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Coordinator Pat Gardiner reflects on CTW's beginnings:

It was ten years ago when I first approached my pastor with the idea of realtiming a church service for the deaf/hard of hearing. Much to my surprise, he had already done some reading up on closed captioning and had watched it on his television. He thought it was a great idea and suggested we should do some research into it and go from there.

We really didn't know where to start, but then we were in touch with a few churches in the United States that were realtime captioning their church services and they gave us some very helpful ideas. As Milton is a deaf community and wants to be a role model to other deaf communities, we wanted to participate in this community effort. We thought it would be best to have a live video coming up on television screens suspended from the church ceiling with the words coming up at the bottom of the screen so people could see faces and lips as well as the words. 

As we were researching all of this, I set up my writer and laptop at the front of the church and wrote just for myself, building my dictionary and just getting used to the fact that one day the whole congregation may be watching my captions! At that point I had only realtimed a few times and it was for only one or two people watching at a time. 

The research and my practising went on for about two years and then we decided we were ready. We knew which software program we wanted to use and I felt more confident about my writing. The pastor and I took it to the Board of the church and they thought it was a good idea. The church bought the program and the equipment, and we were up and running. David Mainse from Crossroads came as a guest pastor one Sunday, was so impressed with the captioning that he did an interview with his camera man and it aired on the television program "100 Huntley Street" the following week across Canada and some parts of the United States. We thought we were really on our way! 

I had been captioning our church service every Sunday morning for about two months, and then disaster seemed to strike. Two fingers on my left hand started to feel awkward. At first we thought it was just tired fingers, but they continued to get worse. Then within a month they progressed to the point where, when I went to touch my writer, the two fingers curled inward and I could no longer write even one stroke! I went to doctor after doctor, but there was nothing they could do. There was no pain, the problem was deep and they doubted if I would ever write again. We have now found out the problem is due to a hereditary problem in my neck which has caused a condition called focal dystonia. After all that practising and the church spending nearly $10,000.00 on equipment, I was devastated. What was I going to do? My dream had been dashed. It seemed like a total failure, but was it?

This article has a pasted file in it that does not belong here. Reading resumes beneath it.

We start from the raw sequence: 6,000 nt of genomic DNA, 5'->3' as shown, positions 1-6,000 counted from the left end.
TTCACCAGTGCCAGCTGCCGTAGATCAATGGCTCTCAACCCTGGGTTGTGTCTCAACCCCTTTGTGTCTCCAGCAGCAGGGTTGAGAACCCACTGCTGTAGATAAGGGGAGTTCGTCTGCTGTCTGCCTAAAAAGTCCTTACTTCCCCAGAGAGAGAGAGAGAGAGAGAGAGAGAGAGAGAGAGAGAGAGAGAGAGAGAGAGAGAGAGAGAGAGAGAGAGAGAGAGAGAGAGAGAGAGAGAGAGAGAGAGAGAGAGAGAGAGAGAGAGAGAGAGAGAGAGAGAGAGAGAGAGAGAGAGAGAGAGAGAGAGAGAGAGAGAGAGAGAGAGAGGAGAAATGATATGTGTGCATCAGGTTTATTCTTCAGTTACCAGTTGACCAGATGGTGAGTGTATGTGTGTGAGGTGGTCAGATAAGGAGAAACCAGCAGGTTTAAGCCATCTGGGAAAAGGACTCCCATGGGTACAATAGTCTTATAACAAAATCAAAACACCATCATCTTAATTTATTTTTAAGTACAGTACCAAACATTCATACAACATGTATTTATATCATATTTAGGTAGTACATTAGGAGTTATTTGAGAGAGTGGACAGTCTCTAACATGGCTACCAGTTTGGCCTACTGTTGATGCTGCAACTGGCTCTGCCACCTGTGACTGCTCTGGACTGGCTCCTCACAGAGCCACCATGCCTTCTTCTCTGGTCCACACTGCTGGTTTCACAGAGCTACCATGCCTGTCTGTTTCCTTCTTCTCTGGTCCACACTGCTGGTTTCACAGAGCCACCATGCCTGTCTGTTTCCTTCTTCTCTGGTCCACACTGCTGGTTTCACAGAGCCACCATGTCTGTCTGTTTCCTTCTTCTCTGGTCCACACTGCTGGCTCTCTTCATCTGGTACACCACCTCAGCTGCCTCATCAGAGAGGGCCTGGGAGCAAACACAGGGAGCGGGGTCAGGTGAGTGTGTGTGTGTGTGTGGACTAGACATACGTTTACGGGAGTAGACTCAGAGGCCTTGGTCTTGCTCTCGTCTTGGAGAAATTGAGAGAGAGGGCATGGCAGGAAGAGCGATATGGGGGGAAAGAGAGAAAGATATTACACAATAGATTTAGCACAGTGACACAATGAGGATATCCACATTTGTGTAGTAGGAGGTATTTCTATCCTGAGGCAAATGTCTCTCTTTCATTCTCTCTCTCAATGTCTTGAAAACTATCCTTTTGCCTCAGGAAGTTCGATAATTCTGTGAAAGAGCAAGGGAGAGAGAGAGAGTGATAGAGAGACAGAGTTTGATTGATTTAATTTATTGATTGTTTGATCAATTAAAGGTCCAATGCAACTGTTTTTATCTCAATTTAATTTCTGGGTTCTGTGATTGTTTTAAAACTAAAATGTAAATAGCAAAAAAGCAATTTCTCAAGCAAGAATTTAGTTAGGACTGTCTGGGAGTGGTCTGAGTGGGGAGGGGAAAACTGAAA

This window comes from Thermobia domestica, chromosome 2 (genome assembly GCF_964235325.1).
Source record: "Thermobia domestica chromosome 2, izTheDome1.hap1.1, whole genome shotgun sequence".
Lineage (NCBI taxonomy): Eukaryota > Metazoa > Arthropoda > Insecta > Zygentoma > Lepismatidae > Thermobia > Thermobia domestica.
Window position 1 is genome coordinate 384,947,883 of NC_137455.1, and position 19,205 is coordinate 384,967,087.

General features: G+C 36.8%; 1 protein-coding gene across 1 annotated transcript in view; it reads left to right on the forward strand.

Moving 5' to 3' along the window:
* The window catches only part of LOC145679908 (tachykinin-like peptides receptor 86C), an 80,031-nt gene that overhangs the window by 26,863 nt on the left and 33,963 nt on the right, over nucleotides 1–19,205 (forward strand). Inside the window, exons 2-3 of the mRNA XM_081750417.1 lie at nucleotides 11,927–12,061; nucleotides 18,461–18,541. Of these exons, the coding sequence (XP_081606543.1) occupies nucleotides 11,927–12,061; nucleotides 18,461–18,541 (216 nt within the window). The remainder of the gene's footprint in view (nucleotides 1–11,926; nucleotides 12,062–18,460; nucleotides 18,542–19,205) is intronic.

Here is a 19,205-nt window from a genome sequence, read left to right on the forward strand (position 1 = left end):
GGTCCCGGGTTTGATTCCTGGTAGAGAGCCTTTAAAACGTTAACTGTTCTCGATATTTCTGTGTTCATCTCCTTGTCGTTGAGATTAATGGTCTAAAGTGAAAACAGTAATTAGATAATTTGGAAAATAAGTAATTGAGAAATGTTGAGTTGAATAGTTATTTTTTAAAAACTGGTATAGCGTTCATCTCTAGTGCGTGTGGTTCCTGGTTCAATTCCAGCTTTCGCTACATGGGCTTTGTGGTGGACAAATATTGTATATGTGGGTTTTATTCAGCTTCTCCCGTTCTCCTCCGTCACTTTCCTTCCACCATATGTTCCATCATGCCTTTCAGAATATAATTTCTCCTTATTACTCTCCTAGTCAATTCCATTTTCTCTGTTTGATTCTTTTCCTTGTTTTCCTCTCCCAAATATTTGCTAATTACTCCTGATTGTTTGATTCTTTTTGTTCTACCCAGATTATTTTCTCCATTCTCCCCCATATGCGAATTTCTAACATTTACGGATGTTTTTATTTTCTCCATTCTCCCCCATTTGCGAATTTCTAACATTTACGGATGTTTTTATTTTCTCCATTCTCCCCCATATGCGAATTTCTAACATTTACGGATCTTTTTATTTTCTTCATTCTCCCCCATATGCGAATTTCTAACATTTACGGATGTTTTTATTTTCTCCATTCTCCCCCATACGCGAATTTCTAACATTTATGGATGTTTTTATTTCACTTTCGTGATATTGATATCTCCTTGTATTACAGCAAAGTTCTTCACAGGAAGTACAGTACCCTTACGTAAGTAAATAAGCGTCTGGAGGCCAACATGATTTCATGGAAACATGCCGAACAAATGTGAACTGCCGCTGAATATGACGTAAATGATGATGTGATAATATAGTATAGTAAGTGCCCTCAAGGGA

No, God had another plan. He brought triumph out of tragedy. One morning after months of crying and praying I woke up and knew what must be done. Over the next few months I asked court reporters I had worked with over the years if they would come and help us out and a highly skilled and dedicated team of captioners was built. 

The team now consists of seven people: Denise Agard, Joanne Anderson, Diane LeBlanc, Caroline Sebastian, Kathy Toy, Terry Wood and myself who coordinates the team. In addition, our team consists of our church broadcast technician (who happens to be deaf in one ear), and my son who is our camera man. We even have our own chef, my husband, who makes sure lunch is ready for any of the team who may be able to stay after the service. Lunch gives us a chance to share our ideas on how to make the team and what we are doing for the church more effective. It also gives us time to get to know each other better. 

Our team has become like a little family, but a family that always welcomes a newcomer. We now even have an A/B box where we can pair someone up who is just learning with one of the captioners and they can write the songs for the church service, something that is slower, but will help build confidence. We look out for each other, we hold each other up. If one of the captioners cannot make it on a Sunday, we help each other out. 

We all come from different denominations: Anglican, Baptist, Catholic, Jewish, Lutheran, Pentecostal, and United. The religious walls have come down and we have all joined together to be a part of something that is being done for the very first time in Canada. 

Even after seven and a half years of this team captioning every Sunday morning service at New Life, it still brings tears to my eyes as I look up at the television screens and see the captions. I thought I would never again see captions in our church, but God has changed what seemed like an impossible situation into something wonderful. Without this very special group of people, it would not have happened. 

Our whole team watch in amazement as deaf/hard of hearing either come up to us or the pastor after a church service, sometimes with tears in their eyes, thanking us for that sermon that they were able to "hear" that came just on the very day they needed to hear it or maybe it is the very first time they have been able to participate in a church service with the rest of their family members who are all able to hear. Our hearts can't help but be touched. We really are contributing, making a difference and at the same enjoying what we are doing.



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